Recollections of BBC engineering from 1922 to 1997
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Colin Seabright

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Written by Ken Turner, with contributions from Ken Clayson

Colin Seabright sadly died after a short illness in February 2013. He is probably best remembered for his role as Manager of the Audio and Telecommunications Area (ATA) in Communications Department.

Colin joined the BBC in the mid 1950s directly after leaving University. He worked for a while in TV Section of Lines Department and then took up the post of GradeC Engineer as one of the team of four looking after the permanent audio circuits that terminated in the London Region. After a few years he gained promotion to a post in Telephones and Finance Section where he stayed for a few more years before being promoted to become Manager of the ATA.

Formed in 1967, the ATA was an amalgam of the SB Test Room (permanent audio circuits), the Telecommunications Test Room (telephone and teleprinter) plus some of the duties of the Sound OB Section. Colin’s first task was to combine these separate teams into a single unit located on the ground floor of BH Extension. He did this with great success and, leading by example, created an environment where work was a pleasure and where everyone felt part of the team.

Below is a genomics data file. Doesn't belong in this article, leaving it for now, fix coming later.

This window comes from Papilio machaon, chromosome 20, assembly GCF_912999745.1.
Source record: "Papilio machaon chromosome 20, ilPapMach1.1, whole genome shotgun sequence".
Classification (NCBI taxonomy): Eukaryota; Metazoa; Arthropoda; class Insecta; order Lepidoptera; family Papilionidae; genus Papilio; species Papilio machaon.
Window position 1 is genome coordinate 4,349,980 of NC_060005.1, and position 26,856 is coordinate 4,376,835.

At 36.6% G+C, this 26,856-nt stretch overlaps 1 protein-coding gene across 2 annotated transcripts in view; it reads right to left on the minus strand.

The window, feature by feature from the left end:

Colin had a friendly personality and this was ideal for the close co-operation that was needed with British Telecom and BH Control Room to provide high quality programme circuits from a system that was designed for telephony in the pre-digital era. He also had the ability to keep a cool head in a crisis such as when the Camden Theatre lost all its circuits a few hours prior to a “Friday Night Is Music Night” broadcast and, on another occasion, when work for the new Victoria Line at Oxford Circus cut a major BT cable serving Broadcasting House. The six long-distance circuits from Bush House to Skelton were a constant problem which needed Colin’s expertise and good crisis management to restore service often with only a few minutes before transmission time.

At times Colin was described as being a Luddite but nothing could have been further from the truth. Fortunately Colin did not take offence but it seemed to amuse him. He had an “if it isn’t broke don’t fix it” attitude and made good use of available equipment and technology. However, if any new idea or equipment offered benefits he would adopt it with enthusiasm and inspire his team to do the same. Colin and his team were always looking for ways to meet new demands such as the ability to condition two vastly different circuits for stereo. One of their successes enabled stereo OB’s from far afield long before BT was able to offer this service.

Colin was well respected by his staff and by others who benefited from the work of the ATA. He willingly gave advice and tuition to anyone who needed it. This and his almost boyish enthusiasm is why so many (including myself) are grateful for the help he gave early in, and throughout, our BBC careers until he retired in 1993.

After retirement Colin and his wife continued to live at their home in Amersham, a town that he was very fond of. Colin was able to develop his interest in his local area by collecting old postcards and taking his own present day photographs of the same subjects. He also built up an impressive collection of old directories for his local area and these interests enabled him to publish several books that illustrate developments in his home town and its surroundings. Typically Colin never used a PC and his books were written using an old word-processor picked up at a car boot sale!

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